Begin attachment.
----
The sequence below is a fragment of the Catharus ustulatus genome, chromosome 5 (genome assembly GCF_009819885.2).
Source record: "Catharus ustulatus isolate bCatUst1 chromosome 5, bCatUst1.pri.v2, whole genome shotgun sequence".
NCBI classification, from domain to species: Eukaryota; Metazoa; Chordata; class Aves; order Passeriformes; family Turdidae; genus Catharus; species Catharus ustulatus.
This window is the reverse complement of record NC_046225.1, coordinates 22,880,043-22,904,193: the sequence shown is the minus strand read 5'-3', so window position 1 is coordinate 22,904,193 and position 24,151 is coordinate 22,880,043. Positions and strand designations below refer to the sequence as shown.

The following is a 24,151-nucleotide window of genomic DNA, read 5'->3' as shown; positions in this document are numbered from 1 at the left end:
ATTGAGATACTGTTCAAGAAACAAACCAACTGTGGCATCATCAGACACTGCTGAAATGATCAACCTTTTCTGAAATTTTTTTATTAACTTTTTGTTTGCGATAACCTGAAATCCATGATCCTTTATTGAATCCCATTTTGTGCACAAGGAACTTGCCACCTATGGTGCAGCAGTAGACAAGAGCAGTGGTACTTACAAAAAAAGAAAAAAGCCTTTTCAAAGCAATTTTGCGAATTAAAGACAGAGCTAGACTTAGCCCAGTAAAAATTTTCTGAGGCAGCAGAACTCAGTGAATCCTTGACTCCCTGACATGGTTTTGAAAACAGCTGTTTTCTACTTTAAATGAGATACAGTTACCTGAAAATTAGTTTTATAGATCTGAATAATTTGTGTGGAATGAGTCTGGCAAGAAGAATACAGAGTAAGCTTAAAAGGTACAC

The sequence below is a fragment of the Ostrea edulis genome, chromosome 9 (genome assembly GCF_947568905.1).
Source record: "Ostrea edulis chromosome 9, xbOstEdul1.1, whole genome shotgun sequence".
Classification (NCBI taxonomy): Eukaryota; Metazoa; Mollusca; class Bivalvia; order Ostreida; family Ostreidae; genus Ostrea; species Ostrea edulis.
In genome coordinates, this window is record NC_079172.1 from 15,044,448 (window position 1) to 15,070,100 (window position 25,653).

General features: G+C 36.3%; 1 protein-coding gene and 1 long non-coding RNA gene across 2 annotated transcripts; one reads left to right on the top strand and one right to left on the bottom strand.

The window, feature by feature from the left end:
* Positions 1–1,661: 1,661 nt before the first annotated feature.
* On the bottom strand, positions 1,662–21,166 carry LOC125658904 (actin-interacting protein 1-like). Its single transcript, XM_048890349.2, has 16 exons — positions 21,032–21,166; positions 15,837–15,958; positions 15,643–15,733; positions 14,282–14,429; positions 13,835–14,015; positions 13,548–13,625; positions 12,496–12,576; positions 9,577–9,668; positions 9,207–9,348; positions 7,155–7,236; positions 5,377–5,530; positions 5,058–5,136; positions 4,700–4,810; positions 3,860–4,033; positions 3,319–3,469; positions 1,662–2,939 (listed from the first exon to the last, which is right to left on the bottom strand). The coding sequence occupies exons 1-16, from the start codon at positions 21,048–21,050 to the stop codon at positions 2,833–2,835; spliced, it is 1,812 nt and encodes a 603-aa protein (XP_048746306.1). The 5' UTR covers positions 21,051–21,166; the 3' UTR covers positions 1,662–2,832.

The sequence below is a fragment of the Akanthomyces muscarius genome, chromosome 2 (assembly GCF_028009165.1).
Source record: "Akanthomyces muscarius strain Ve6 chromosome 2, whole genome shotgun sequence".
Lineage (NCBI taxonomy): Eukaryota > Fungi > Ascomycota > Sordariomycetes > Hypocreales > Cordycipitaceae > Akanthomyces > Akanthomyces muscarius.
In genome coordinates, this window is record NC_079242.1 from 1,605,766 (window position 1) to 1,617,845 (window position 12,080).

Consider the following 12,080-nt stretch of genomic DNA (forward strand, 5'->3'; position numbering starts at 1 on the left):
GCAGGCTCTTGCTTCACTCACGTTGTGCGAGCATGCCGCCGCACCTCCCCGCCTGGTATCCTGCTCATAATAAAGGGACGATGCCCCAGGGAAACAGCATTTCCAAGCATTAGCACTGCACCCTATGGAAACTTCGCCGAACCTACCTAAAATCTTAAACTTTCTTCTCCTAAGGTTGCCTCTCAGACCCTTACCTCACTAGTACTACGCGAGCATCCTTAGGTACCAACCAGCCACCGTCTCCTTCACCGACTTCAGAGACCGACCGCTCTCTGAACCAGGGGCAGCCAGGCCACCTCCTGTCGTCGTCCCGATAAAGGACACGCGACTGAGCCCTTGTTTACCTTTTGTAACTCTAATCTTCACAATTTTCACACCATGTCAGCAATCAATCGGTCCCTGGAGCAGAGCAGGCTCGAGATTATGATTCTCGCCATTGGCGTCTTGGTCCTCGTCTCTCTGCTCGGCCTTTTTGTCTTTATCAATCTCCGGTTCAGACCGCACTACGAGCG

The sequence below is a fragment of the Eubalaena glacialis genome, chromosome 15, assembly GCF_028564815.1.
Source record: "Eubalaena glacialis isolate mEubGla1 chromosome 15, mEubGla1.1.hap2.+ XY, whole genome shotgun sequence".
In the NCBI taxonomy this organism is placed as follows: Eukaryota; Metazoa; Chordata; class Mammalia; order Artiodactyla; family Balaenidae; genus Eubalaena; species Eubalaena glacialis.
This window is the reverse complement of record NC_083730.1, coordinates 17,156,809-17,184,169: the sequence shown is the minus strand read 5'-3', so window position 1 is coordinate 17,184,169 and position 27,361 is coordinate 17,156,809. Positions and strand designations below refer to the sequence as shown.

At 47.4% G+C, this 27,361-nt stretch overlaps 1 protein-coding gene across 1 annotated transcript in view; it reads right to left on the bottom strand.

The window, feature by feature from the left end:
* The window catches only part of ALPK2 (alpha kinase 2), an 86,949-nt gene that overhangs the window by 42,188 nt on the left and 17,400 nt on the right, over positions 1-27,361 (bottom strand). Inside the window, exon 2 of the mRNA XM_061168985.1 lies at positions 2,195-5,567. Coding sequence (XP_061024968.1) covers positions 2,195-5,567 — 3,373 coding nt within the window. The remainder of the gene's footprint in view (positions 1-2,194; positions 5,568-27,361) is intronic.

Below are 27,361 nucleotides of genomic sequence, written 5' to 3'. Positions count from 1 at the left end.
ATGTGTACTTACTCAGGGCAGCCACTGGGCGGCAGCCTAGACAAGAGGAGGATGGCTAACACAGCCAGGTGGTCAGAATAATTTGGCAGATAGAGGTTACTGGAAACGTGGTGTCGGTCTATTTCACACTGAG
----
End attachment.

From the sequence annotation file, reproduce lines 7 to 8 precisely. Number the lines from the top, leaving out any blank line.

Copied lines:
The sequence below is a fragment of the Ostrea edulis genome, chromosome 9 (genome assembly GCF_947568905.1).
Source record: "Ostrea edulis chromosome 9, xbOstEdul1.1, whole genome shotgun sequence".